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  • Writer's pictureShaked Braimok Yosef

Backward Compatibility is a MUST in IaC

Ensuring backward compatibility in infrastructure code, particularly in tools like Terraform, is paramount for a seamless and reliable deployment process, especially in the face of evolving environments and changing infrastructure requirements.


This article outlines essential best practices to help you achieve and maintain backward compatibility:

1. Use Version Control:

  • Employ a version control system like Git to manage your infrastructure code. This enables you to track changes over time and easily roll back to previous versions if necessary.

2. Semantic Versioning:

  • Adhere to semantic versioning (SemVer) for your infrastructure code. Increment versions based on the nature of changes: major for incompatible modifications, minor for backward-compatible additions, and patch for backward-compatible bug fixes.

3. Module Versioning:

  • When using Terraform modules, ensure proper versioning. This practice safeguards against inadvertent breaks in existing deployments when changes are made to modules.

4. Documentation:

  • Keep comprehensive and up-to-date documentation. Clearly document any changes that introduce backward incompatibilities and provide instructions on how to update existing deployments.

5. Variable Defaults and Required Variables:

  • Exercise caution when changing variable defaults or introducing new required variables. Clearly communicate such changes and provide migration steps for existing deployments.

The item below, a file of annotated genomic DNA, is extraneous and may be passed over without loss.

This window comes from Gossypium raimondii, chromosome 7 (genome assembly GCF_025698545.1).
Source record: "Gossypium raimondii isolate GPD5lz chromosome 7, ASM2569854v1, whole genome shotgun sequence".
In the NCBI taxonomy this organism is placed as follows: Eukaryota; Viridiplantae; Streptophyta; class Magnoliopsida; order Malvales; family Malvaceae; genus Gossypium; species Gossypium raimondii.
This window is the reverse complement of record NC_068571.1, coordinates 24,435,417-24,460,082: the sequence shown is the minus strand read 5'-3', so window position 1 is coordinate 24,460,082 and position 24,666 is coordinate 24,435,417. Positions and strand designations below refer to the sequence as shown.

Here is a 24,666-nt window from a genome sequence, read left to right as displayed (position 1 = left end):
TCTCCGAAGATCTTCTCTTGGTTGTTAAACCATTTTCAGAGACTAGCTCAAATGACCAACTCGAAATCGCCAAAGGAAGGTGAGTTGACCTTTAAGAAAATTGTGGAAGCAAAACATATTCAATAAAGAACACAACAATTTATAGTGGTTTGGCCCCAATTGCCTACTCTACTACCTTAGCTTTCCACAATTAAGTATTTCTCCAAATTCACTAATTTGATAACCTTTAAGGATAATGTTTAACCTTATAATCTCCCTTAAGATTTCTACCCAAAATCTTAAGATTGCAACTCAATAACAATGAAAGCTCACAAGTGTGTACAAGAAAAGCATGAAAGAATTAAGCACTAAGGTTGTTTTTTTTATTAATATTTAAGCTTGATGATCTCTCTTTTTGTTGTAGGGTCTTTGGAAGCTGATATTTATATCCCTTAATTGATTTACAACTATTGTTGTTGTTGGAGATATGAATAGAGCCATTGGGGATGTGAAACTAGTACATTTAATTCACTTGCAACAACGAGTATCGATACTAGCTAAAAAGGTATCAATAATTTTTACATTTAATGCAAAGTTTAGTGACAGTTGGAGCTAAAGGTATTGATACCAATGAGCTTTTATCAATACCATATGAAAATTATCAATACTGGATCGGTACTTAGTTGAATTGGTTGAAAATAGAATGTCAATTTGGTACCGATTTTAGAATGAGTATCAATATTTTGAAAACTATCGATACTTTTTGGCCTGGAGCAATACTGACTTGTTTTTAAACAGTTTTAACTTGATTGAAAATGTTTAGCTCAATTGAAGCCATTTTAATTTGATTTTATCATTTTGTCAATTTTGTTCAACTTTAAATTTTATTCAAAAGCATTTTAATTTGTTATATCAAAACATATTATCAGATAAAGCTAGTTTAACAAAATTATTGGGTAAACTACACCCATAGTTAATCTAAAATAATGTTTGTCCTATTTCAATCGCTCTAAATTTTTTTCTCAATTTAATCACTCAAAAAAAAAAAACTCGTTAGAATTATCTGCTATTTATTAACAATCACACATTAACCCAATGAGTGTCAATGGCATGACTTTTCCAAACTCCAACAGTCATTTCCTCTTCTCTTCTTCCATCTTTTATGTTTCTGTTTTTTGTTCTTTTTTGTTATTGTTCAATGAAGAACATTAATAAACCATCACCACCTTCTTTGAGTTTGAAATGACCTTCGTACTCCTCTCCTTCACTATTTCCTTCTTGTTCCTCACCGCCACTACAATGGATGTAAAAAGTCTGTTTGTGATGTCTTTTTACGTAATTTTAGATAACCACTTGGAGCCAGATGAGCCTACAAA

6. Input and Output Variables:

  • When modifying input or output variables, avoid removing or renaming existing ones. If changes are necessary, deprecate the old variables over time rather than immediately removing them.

7. Conditional Logic:

  • Use conditional logic judiciously and be mindful of how changes might impact existing deployments. Introduce new conditional logic carefully, ensuring it doesn’t break existing configurations.

8. Feature Flags:

  • Implement feature flags or conditional blocks in your code to selectively enable or disable new features. This allows for a gradual rollout of changes and provides the flexibility to roll back if issues arise.

9. Automated Testing:

10. Backward Compatibility Testing:

  • Prioritize backward compatibility testing as part of your deployment pipeline. Test upgrades on environments closely resembling your production setup to identify and address issues before deploying to production.

11. User Feedback:

  • Encourage feedback from users managing the infrastructure. Their insights can uncover issues that automated testing might miss, providing valuable information on the impact of changes.

By following these best practices, you can minimize the risk of introducing backward incompatibilities in your Terraform infrastructure code, making it easier for your team to manage and evolve the infrastructure over time.

Learn more: https://Senora.dev

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